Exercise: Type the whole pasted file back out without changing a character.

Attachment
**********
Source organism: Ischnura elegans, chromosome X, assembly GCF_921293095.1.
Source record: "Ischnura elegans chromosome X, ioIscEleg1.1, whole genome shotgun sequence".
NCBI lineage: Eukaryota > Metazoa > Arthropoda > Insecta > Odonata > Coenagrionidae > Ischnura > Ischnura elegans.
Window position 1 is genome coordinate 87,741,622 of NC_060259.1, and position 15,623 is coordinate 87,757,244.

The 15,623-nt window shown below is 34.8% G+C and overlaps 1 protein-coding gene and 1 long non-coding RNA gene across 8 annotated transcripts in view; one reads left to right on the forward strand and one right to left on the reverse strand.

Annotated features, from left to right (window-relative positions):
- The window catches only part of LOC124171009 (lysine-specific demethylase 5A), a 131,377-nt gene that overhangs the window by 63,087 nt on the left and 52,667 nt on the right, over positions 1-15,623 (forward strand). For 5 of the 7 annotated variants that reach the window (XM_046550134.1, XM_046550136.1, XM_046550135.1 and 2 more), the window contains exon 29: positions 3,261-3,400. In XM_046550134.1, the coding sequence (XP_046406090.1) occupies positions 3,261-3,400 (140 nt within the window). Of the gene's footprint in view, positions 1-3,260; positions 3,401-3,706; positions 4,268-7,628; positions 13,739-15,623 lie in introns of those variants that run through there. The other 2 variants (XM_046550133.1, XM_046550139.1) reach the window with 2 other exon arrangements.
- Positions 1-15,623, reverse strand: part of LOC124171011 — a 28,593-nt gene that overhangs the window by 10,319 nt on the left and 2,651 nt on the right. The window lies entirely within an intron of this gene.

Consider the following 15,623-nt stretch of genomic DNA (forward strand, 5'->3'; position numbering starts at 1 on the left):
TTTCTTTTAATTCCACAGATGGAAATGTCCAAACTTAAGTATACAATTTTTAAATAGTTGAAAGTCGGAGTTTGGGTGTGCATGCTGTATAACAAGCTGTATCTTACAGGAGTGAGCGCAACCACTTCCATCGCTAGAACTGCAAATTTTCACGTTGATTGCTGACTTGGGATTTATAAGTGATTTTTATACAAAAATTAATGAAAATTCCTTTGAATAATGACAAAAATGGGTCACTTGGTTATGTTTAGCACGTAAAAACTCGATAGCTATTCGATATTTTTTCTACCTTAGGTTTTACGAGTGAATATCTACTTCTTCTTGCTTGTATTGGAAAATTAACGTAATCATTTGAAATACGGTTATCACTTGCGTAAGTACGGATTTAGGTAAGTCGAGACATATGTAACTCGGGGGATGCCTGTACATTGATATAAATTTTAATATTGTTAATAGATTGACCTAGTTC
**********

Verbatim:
Source organism: Ischnura elegans, chromosome X, assembly GCF_921293095.1.
Source record: "Ischnura elegans chromosome X, ioIscEleg1.1, whole genome shotgun sequence".
NCBI lineage: Eukaryota > Metazoa > Arthropoda > Insecta > Odonata > Coenagrionidae > Ischnura > Ischnura elegans.
Window position 1 is genome coordinate 87,741,622 of NC_060259.1, and position 15,623 is coordinate 87,757,244.

The 15,623-nt window shown below is 34.8% G+C and overlaps 1 protein-coding gene and 1 long non-coding RNA gene across 8 annotated transcripts in view; one reads left to right on the forward strand and one right to left on the reverse strand.

Annotated features, from left to right (window-relative positions):
- The window catches only part of LOC124171009 (lysine-specific demethylase 5A), a 131,377-nt gene that overhangs the window by 63,087 nt on the left and 52,667 nt on the right, over positions 1-15,623 (forward strand). For 5 of the 7 annotated variants that reach the window (XM_046550134.1, XM_046550136.1, XM_046550135.1 and 2 more), the window contains exon 29: positions 3,261-3,400. In XM_046550134.1, the coding sequence (XP_046406090.1) occupies positions 3,261-3,400 (140 nt within the window). Of the gene's footprint in view, positions 1-3,260; positions 3,401-3,706; positions 4,268-7,628; positions 13,739-15,623 lie in introns of those variants that run through there. The other 2 variants (XM_046550133.1, XM_046550139.1) reach the window with 2 other exon arrangements.
- Positions 1-15,623, reverse strand: part of LOC124171011 — a 28,593-nt gene that overhangs the window by 10,319 nt on the left and 2,651 nt on the right. The window lies entirely within an intron of this gene.

Consider the following 15,623-nt stretch of genomic DNA (forward strand, 5'->3'; position numbering starts at 1 on the left):
TTTCTTTTAATTCCACAGATGGAAATGTCCAAACTTAAGTATACAATTTTTAAATAGTTGAAAGTCGGAGTTTGGGTGTGCATGCTGTATAACAAGCTGTATCTTACAGGAGTGAGCGCAACCACTTCCATCGCTAGAACTGCAAATTTTCACGTTGATTGCTGACTTGGGATTTATAAGTGATTTTTATACAAAAATTAATGAAAATTCCTTTGAATAATGACAAAAATGGGTCACTTGGTTATGTTTAGCACGTAAAAACTCGATAGCTATTCGATATTTTTTCTACCTTAGGTTTTACGAGTGAATATCTACTTCTTCTTGCTTGTATTGGAAAATTAACGTAATCATTTGAAATACGGTTATCACTTGCGTAAGTACGGATTTAGGTAAGTCGAGACATATGTAACTCGGGGGATGCCTGTACATTGATATAAATTTTAATATTGTTAATAGATTGACCTAGTTC